With the increases came signs of progress at the House of the Mouse – until they turned out to be hollow moves towards inclusion. The Emperor’s New Routine (2000) is set in Peru and stars a hilarious Inca prince, Kuzco, who quickly transforms into a llama for most of the film. The same happens in the 2003 film Brother Bear, except this time around, the prominent Inuit character named Kenai transforms into a bear 16 minutes after the movie starts and decides to be one until the very end. Maybe things finally got worse in 2009, when the studio introduced the world to its first Black Disney Princess, Tiana, in The princess and the Frog. After 30 minutes of giving us charm, grace and a mind-blowing musical number (“Almost There” is one of Disney’s most underrated songs), the most vibrant Disney princess we’ve seen in years turns into a frog for most of the movie. Although the successful animation feature, just like The Emperor’s New Routine and Brother Bear, would receive critical acclaim and Oscar nominations, audiences were once again duped for the chance to see a full-fledged animated character in color on the big screen.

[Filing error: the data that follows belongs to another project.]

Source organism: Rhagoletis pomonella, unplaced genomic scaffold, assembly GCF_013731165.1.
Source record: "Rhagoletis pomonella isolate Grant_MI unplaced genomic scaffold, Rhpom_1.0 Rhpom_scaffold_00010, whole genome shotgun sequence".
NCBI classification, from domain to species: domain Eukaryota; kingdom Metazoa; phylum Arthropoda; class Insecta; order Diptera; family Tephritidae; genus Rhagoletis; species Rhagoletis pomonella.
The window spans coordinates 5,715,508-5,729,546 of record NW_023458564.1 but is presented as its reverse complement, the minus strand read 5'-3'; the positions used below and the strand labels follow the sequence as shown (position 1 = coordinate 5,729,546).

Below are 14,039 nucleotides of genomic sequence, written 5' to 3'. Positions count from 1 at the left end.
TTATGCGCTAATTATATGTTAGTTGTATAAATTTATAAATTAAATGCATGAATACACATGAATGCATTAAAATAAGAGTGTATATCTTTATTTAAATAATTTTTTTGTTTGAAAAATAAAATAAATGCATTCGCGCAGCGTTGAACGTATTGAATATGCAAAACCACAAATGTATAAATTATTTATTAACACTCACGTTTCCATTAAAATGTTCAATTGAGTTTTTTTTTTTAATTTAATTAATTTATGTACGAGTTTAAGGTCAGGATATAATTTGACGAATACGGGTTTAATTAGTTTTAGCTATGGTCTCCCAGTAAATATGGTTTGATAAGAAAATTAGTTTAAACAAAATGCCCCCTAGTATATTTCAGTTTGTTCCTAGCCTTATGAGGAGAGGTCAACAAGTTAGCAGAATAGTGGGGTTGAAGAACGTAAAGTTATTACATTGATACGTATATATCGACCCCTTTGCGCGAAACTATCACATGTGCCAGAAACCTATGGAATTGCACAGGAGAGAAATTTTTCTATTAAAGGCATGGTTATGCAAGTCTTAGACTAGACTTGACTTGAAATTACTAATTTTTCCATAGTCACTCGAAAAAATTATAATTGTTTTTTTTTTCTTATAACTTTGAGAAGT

next The princess and the Frog, Disney pretty much returned to white in the 2010s, when a slew of animated films focused on white characters and storylines that were much safer and aligned with their hit era of rebirth (movies such as Tangled, Frozen, Frozen II, and those Toy story suites, to name a few). Although Moana (2016) centered around a Polynesian princess who kept her limbs intact throughout the movie, when Disney / Pixar finally decided to give us a Latinx lead character in coco (2017), he would transform into a skeleton as he reunited with the dead – who were also a group of Latinx skeletons.
Which brings us to the end of the decade and the missed opportunity that Soul– a reminder that the main animated characters in color are still not desired by the studios to play humans. When it is hard enough to find black leaders in live theater films, seeing such systemic racism continue in animation at this point is devastating. The situation has deteriorated to such an extent that there is currently a Change.org petition with over 2,500 signatures calling on animation studios to “STOP Animation Trope that dehumanizes black characters.” For the industry to pursue this model of colored characters who are anything but human, regardless of whether the Black A-lister voices them (still pissed off that Blue Sky Studios has Will Smith voicing a black spy who turns into a pigeon of New York in 2019. Spies in disguise), strips people of color of our humanity. The hurt runs deeper in knowing that for the younger generations, these animated feature films will be their first experiences with cinema as a whole. Quite the first impression.